A drug that has long been used to treat PD has recently come under intense scrutiny for a previously unrecognized side effect. Pergolide is a dopamine agonist, a drug that acts like dopamine in the brain. Researchers from Texas presented evidence that pergolide use is associated with an increased risk for disease of the heart's valves. Echocardiograms of 46 patients indicated some degree of valve "regurgitation" due to improper closing in 90 percent of the patients, which they correlated with length of pergolide treatment. While these changes did not lead to cardiac symptoms in most patients, that was not the case in several others. Follow-up on one patient who stopped taking pergolide indicated an improvement in valve function. This study confirms results from several other recent studies showing the same adverse effect from this treatment. As of yet, no studies have examined whether other dopamine agonists can cause the same problem, although unlike other commonly used agonists, pergolide is derived from ergot. Ergot-derived compounds, including pergolide, have been previously associated with increase in fibrosis within the chest cavity. [P04.142]
Dystonia is a condition characterized by sustained twisting postures. It can be genetically inherited, caused by a variety of poisons or a side effect of certain drugs. The brain changes that bring about dystonia symptoms are largely unknown, although suspicion has centered on the dopamine system in a part of the brain known as the striatum. The most common genetic form is due to a mutation in the DYT1 gene, which is more common in Ashkenazi Jewish populations. Not everyone with the mutated gene displays symptoms; those who do not are known as non-manifesting carriers. Research presented by a group in New York indicates that even non-manifesting carriers have significant changes in their striatal dopamine system, with fewer available binding sites for dopamine than non-carriers, but more than manifesting carriers. These results further implicate the dopamine system in dystonia, and suggest that manifestation of symptoms is due to more severe loss of binding sites. [S48.006]
Treatment for dystonia is often unsatisfactory. Within the past several years, a form of brain surgery called deep brain stimulation (DBS) has emerged as a promising therapy. In DBS, electrodes are placed in the brain to alter signals causing the dystonia. Researchers from San Francisco reported their results on 15 patients receiving DBS. As has been seen in other studies, there was a wide range of benefit, from complete normalization of movements to only modest effects. Also consistent with previous studies, those with the DYT1 mutation did best, while those with "secondary" dystonia, from carbon monoxide poisoning or other acquired causes, did least well. DBS has become a standard treatment for Parkinson's disease, and the accumulation of studies such as this are bringing DBS closer to being a standard therapy for dystonia. [S15.001]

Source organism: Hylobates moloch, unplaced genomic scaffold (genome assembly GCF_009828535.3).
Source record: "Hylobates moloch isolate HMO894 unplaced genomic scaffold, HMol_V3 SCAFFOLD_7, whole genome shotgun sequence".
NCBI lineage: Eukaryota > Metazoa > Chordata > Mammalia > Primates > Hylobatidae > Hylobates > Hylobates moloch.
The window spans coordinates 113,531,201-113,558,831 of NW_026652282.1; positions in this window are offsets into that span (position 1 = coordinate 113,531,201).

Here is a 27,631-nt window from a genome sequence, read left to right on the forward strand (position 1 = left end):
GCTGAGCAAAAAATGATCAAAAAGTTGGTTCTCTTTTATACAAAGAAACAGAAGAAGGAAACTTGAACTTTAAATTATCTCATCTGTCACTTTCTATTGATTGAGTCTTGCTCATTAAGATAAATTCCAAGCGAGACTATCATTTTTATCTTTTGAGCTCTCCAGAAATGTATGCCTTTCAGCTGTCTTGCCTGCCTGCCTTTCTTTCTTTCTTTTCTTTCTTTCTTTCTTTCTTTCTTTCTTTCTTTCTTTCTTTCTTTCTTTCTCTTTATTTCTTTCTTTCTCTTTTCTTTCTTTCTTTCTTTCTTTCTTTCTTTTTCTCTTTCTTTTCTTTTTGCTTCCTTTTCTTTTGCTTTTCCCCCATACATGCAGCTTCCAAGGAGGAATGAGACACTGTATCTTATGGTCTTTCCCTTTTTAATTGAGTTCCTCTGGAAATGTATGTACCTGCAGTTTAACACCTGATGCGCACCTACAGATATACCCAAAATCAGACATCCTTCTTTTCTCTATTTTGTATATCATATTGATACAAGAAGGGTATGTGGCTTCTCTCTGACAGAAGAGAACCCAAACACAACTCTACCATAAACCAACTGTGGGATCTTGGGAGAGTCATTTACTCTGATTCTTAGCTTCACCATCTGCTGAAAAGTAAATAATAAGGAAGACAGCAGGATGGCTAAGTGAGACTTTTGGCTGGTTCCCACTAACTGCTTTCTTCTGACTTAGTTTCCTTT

Psychogenic Movement Disorders
Psychogenic movement disorders (PMDs) are due not to a genetic or environmental cause, but to a psychological problem the patient is manifesting as a physical problem (a so-called "conversion disorder"). PMDs are often a manifestation of trauma or extreme distress. Researchers in South Carolina tested the ability of 12 weeks of psychotherapy and antidepressants or antianxiety medications to treat PMD in 10 patients, whose symptoms had persisted for at least eight months. Tremor and dystonia were the most common forms of movement disorders. After treatment, the severity of the patients' movement disorders were significantly reduced, and they were better able to function in their activities of daily living. They also had less depression and anxiety. [S58.005]
The American Academy of Neurology, an association of more than 18,000 neurologists and neuroscience professionals, is dedicated to improving patient care through education and research. A neurologist is a doctor with specialized training in diagnosing, treating and managing disorders of the brain and nervous system such as stroke, Alzheimer's disease, epilepsy, Parkinson's disease, autism and multiple sclerosis.
For more information about the American Academy of Neurology, visit its website at www.aan.com/press.